UW Religion Today Column for Week of Nov. 6-12: The Triumph of Abrahamic Monotheism?
By Paul V.M. Flesher
The world's population has just reached seven billion through a centuries-long process of growth and migration. The same process formed the distribution of the world's religions as we now know them today. The current result of that process is somewhat surprising; more than half of the world's people follow one of just two religions: Christianity and Islam. These two monotheistic religions comprise the world's two largest religions.
Christianity and Islam both trace their origins back to the Jewish Patriarch Abraham. The biblical book of Genesis tells how, during the second millennium B.C., Abraham and his household of 80 people followed a god known as Yahweh. Abraham's family grew into the People of Israel who formed Judaism, the earliest monotheistic religion, and worshipped Yahweh only. Later, in the first millennium CE (Common Era, formerly A.D), both Christianity and Islam drew upon Judaism to create new religions worshipping this same God.
Christianity migrated as it expanded. After it origins in the first century CE in Palestine, it became the religion of the Roman Empire. That established it in the lands around the Mediterranean Sea and then brought it into Europe. When the European nations began colonizing other continents in the mid-second millennium CE, they carried their religion with them, with the result that the population of three continents became almost entirely Christian: North America, South America and Australia. Christianity has also become the largest religion in the southern half of Africa.
After its origins near the coast of the Red Sea in the seventh century, Islam quickly moved into the Middle East and the northern half of Africa. From there it went east, colonizing the Indian sub-continent and moving further east into Malaysia and Indonesia, which today constitutes the most populous Muslim nation.
Today, Christianity comprises about a third of the world's population, around 2.3 billion. About a quarter of the world's population, roughly1.8 billion, follow Islam.
If we look at a map of the world showing where members of these Abrahamic religions reside in comparison to those of eastern religions, the impact is even more striking. Christianity or Islam dominate every continent except Asia -- and even there Russia and the Middle East belong to the Abrahamic side. About 13 percent of the world's land area is occupied by members of Eastern religion, while almost 87 percent is dominated by Christianity or Islam.
Of course, this land area view is somewhat misleading, because Asia is home to two of the world's most densely populated large countries, India and China. At more than 1.2 billion people each, these two countries contain more than a third of the world's population between them.
India is in fact home to the world's third largest religion, Hinduism, which counts about a billion adherents and roughly 14 percent of the world's population. Asia is home to most of the world's Buddhists, but guesses about their population are highly uncertain and range from 300-350 million.
This is where we reach the limits of our ability to count more precisely, however. Hinduism may be the third largest religion, but it is smaller than the number of people around the world who follow no religion at all. About 16 percent of the world's population does not attach to any religion. These range from committed atheists to agnostics and secularists to people who check "none of the above" on surveys of religious belonging.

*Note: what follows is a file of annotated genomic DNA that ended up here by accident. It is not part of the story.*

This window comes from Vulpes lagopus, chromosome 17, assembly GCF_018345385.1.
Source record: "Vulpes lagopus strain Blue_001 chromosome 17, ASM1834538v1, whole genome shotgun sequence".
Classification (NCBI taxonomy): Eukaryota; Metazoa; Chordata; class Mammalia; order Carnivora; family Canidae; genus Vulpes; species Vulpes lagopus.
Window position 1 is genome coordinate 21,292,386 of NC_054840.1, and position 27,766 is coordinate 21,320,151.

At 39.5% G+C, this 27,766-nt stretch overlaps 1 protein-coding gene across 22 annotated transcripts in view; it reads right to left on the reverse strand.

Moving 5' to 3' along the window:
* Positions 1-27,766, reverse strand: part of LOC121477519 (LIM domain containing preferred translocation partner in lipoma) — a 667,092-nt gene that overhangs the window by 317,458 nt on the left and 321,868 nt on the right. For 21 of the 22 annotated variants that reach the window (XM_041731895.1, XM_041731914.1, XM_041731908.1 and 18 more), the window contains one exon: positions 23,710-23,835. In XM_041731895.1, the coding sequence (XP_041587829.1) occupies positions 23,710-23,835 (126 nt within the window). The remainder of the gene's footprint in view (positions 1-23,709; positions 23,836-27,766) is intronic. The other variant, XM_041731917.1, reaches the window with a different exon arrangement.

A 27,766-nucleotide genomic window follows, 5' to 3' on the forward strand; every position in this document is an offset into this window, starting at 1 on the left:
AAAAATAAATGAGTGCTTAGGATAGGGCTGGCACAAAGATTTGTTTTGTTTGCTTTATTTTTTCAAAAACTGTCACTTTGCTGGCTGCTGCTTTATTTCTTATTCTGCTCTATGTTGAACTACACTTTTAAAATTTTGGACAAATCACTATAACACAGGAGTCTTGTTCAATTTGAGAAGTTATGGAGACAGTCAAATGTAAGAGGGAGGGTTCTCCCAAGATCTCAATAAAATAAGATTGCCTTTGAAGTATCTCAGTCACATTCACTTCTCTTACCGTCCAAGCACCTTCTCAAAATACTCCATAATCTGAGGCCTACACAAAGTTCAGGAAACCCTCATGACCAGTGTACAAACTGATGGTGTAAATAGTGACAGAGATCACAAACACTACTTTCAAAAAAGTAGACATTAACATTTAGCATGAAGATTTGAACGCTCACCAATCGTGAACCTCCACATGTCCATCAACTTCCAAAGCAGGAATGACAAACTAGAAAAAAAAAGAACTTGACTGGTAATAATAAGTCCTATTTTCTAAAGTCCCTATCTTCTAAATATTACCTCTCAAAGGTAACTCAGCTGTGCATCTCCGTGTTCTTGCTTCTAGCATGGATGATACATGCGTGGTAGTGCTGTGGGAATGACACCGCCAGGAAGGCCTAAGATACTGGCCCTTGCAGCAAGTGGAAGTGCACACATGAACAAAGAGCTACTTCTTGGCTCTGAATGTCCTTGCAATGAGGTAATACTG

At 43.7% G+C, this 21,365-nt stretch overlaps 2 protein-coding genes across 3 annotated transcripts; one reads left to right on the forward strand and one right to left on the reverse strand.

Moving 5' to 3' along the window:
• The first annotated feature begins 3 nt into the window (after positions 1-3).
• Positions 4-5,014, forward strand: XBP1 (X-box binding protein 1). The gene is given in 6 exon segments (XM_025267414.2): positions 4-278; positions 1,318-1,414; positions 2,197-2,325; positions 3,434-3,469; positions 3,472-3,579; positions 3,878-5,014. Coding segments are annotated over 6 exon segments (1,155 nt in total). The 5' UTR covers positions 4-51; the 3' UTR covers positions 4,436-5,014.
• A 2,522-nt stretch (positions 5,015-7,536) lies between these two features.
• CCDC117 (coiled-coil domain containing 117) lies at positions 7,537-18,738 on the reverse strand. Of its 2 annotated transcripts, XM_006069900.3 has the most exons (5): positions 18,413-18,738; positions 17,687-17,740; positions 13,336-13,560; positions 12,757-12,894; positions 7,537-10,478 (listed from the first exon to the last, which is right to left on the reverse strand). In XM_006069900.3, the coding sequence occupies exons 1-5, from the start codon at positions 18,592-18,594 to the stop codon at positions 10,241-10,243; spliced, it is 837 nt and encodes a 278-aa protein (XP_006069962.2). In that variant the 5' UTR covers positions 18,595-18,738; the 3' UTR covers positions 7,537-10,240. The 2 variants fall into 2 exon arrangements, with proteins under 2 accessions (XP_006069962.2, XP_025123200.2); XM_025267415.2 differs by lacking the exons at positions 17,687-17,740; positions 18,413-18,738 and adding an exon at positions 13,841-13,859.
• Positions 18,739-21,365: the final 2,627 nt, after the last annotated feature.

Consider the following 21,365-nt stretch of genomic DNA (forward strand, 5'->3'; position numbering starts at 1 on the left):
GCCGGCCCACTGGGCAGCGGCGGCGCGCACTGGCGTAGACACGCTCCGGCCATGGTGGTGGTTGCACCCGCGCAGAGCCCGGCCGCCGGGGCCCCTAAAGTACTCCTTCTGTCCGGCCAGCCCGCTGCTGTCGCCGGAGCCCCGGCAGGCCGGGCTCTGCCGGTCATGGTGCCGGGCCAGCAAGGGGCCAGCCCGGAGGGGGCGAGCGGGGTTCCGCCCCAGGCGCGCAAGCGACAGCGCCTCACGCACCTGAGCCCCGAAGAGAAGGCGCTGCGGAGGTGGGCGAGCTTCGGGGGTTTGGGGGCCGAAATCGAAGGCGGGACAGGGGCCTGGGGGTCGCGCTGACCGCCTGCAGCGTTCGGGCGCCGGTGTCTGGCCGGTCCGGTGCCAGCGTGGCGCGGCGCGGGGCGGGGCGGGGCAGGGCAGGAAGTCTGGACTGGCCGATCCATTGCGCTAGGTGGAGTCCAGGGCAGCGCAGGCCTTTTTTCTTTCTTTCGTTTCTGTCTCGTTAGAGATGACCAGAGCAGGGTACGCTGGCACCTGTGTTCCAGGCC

We should not forget communism's work to stamp out religious belief in China, Russia and other countries, nor the rise of secular and scientific worldviews in Europe, the Americas and elsewhere. The ability to perform a more accurate count might lower each religion's population a few percentage points. But it would not in the end change the general picture.
Is this a triumph of monotheism? I would not characterize it as such because there is no unity. Islam and Christianity are highly suspicious of each other. Within each religion, large groups do not even recognize other groups as belonging under the same religious umbrella. Evangelical Christians do not recognize the Mormons as Christians even though they are called the Church of Jesus Christ of Latter Day Saints. Don't forget that Protestant Christianity was formed through the rejection of the validity of the Catholic Church. In Islam, there is ongoing Sunni questioning of Shiite and Sufi forms of the religion.
So rather than a single, large monotheistic religious umbrella, monotheism is simply a category that contains numerous, squabbling members. Indeed, the world's largest Christian nation, the United States, is also the home to the world's largest variety of Christianities, all of whom would rather remain separate than join together.
Note: Numbers in this essay are based on information found at Adherents.com and pewforum.org/Global-Muslim-Population.aspx. For a dynamic graphic illustrating the growth and movement of world religions, go to www.mapsofwar.com/ind/history-of-religion.html.
Flesher is director of UW's Religious Studies Program. Past columns and more information about the program can be found on the Web at www.uwyo.edu/relstds. To comment on this column, visit http://religion-today.blogspot.com.
Members of the Abrahamic religions of Christianity and Islam together dominate more than 80 percent of the Earth's land area. ( Dbachmann, Wikimedia Commons)